RAS AL KHAIMAH // In the 34 years that Manjit Singh Reehal has worked as a carpenter, he has sent enough money home to his native Punjab to educate three daughters and a son, arrange their marriages, finance the wedding of his three sisters and build a house. "God was kind," said Mr Reehal, 61. "I was able to save enough to build that house." He started saving towards it the moment he first arrived.
It took about a decade of savings, the construction took about a year, and in 1982, the family moved into their new home. Mr Reehal, however, did not. Instead, he continued to work here and send money home. The total cost for his dream home: 10 million Indian rupees (Dh79,000). In his first two decades in Ras al Khaimah, Mr Reehal relied on hundi, the informal banking system also known as hawala, to send money to his remote village.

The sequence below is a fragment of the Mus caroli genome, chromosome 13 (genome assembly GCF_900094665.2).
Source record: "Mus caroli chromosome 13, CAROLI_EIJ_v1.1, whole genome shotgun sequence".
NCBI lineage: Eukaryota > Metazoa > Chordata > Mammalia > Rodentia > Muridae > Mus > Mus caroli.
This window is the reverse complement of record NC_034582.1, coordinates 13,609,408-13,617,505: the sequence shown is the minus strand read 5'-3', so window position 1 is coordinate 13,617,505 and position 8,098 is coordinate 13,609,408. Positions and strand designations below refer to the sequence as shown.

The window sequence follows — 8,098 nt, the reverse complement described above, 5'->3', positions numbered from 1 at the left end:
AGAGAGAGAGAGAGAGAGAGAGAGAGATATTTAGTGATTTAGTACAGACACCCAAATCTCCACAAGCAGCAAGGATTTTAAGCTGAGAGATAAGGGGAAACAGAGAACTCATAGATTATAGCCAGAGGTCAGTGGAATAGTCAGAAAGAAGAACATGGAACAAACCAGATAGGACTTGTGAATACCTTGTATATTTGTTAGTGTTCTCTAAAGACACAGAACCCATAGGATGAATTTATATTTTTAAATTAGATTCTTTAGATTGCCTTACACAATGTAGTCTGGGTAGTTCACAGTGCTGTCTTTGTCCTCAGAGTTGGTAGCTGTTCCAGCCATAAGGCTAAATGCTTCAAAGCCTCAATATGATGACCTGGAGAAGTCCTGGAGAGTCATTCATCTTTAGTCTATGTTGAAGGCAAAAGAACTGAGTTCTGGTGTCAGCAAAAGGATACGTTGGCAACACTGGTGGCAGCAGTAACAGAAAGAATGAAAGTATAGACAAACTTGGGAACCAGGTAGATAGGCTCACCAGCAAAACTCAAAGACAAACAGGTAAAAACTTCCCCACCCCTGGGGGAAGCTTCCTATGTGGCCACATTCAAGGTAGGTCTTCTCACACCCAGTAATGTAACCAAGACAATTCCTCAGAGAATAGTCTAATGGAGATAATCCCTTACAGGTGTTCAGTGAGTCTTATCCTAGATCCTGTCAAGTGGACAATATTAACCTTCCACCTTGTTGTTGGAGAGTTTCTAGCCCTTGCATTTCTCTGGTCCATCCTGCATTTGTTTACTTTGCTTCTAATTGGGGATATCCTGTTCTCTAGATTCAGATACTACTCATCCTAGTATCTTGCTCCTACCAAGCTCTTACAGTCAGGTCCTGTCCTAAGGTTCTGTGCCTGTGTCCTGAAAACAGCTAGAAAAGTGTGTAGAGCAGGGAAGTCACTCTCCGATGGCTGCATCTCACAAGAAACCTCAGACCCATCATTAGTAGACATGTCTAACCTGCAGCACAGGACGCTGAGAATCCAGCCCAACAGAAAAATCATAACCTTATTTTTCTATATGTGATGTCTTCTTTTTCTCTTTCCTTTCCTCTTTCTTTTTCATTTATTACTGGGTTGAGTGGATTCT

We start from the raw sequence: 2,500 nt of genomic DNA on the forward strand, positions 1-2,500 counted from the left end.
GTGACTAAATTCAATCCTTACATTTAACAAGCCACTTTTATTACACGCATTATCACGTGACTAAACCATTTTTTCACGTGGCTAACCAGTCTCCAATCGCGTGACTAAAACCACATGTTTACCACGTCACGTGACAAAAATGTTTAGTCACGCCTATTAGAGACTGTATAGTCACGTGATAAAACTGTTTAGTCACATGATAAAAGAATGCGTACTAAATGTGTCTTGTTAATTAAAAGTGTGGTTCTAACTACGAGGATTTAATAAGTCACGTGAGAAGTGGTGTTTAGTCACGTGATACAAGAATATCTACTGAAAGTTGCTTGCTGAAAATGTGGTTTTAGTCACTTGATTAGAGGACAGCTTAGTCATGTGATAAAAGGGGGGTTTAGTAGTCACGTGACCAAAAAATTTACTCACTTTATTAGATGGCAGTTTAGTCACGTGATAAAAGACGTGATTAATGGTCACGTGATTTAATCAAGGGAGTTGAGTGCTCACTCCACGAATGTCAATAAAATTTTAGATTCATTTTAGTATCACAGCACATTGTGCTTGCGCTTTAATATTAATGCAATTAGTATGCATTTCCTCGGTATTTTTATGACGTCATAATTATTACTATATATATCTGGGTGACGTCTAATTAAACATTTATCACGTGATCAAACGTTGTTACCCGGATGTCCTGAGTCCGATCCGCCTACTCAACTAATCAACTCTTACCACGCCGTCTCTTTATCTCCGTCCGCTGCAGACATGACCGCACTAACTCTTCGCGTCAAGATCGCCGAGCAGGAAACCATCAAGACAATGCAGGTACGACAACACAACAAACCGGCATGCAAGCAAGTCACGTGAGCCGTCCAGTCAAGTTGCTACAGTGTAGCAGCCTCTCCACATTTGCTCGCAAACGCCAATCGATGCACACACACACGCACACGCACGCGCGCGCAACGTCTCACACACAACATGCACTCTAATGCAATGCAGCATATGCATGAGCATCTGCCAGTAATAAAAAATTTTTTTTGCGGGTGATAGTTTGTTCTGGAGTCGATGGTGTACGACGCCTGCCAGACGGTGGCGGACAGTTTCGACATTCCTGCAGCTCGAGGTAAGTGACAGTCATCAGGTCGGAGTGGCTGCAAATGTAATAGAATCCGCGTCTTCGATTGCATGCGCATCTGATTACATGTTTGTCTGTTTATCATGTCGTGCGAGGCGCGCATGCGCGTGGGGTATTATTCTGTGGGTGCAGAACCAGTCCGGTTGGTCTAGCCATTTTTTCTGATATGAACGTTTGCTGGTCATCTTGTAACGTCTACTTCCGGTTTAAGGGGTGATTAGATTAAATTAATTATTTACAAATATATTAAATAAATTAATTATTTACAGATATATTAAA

While hawala was popular in the Middle East and African countries, hundi has been popular in the subcontinent. The system's roots date to the time of British rule in India. Around 2002, Mr Reehal switched to more formalised banking. He opened an account with the Indian-based Bank of Baroda, which has branches in the UAE. "I didn't have any problem with using the hundi system," said Mr Reehal. "The money always reached safely but then we started hearing stories that some of our money was being used in the black market before it reached our families. So we got worried."
Mr Reehal, who was paid Dh28 a day when he first joined his company, which works in the quarries in Ras al Khaimah, now earns Dh60 a day. Every month, depending on his upcoming expenses, he sends home between 55 and 60 per cent of his pay. He has maintained that for the past 34 years. "In India, the family lives together. Especially in Punjab, we prefer to stay as a joint family," he said. "Over the years, the family has grown, so I have sent extra money to build an extension."
Mr Reehal's wife now shares the house with their son, daughter-in-law and three grandchildren. firstname.lastname@example.org